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Canberra at its very best — the Ukraine concert

Larissa Kovalchuk on bandura. Photo: Martin Ollman

Music / “Concert for Ukraine,” Llewellyn Hall, May 31. Reviewed by HELEN MUSA

IT was Canberra at its very best as a large crowd packed into Llewellyn Hall to show solidarity with the people of Ukraine through the healing power of music.

It turned out to be a demonstration of musical unity, too, as, although the concert was the brainchild of Canberra International Music Festival director Roland Peelman, the event was staged together with the ANU School of Music and the Canberra Symphony Orchestra.

Given the subject matter of the day, there were sombre moments, but uplifting ones, too, proof apparent, ANU professor Kate Mitchell, director of the Research School of Humanities and the Arts, told those present of the “necessity” of the arts at such a time of crisis.

The concert opened quietly with John Tavener’s “Song for Athena, performed by the ANU chamber choir, and members of Oriana Chorale and Kompactus youth choir, conducted by Peelman himself.

Peelman ad Goodwin perform “Silent Songs.” Photo: Martin Ollman

But it was not long before the sense of Ukraine asserted itself with the bandura-playing and singing of Larissa Kovalchuk, recently featured at the International Music Festival. She was later joined by the chamber ensemble.

The first half of the concert was predominantly sombre, with works carefully selected to create the mood of reflection, seen especially in the performance by tenor Andrew Goodwin and Peelman of three “Silent Songs” by the exiled Ukrainian composer and pianist, Valentyn Vasylyovych Silvestrov.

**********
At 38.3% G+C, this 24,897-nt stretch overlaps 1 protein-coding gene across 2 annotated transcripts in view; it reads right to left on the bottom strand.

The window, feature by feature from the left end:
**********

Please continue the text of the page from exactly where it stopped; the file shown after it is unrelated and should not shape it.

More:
Before the interval, Kim Cunio, head of the ANU School of Music, recited “El Malei Rachamim”, a Jewish prayer for the soul of a person who has died, and the audience left in silence.

After interval the pace picked up.

L to R, Ajaye, Barton, Bukowsky, Mackey and Stott. Photo: Martin Ollman

ANU School of music jazz legends Miroslav Bukowsky, John Mackey, Greg Stott and Eric Ajaye performed  a short interlude of prepared music, then didgeridoo master William Barton joined the jazz musicians for an extraordinary improvised piece, which had elements of both lament and joy.

It was fascinating to see Ajaye on bass and Stott on guitar picking up right from the start, while it took trumpeter Bukowsky and sax player Mackey, whose eyes were riveted on Barton, a bit longer to work out when to come in – this piece was a highlight of the concert.

With an unerring sense of theatre, Cunio then told the delighted audience that Barton had just been appointed by the ANU as associate professor of music, joining five other indigenous musicians on faculty.

Packed house. Photo: Martin Ollman

What followed was no less entertaining, as Max McBride took to the podium to conduct Goodwin and the ANU Orchestra, augmented with CSO guests,  performing  “Where Have You Gone, A Golden Days Of My Spring?” from Tchaikovsky’s opera, “Eugene Onegin”.

Maybe, some thought, odd to choose a Russian aria, but the irony was clearly seen in Lensky’s words as he sings of his impending death at the hands of the overbearing, arrogant Onegin — there wasn’t a dry eye in the house.

The orchestra and guests remained on stage to perform Brahms Symphony No. 2 in D Major Op. 73, then it was time for Kovalchuk, now dressed in Uranian colours, to return to the stage with three Ukrainian songs and the State Anthem of Ukraine, all rewarded with keen applause.


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Helen Musa

Helen Musa

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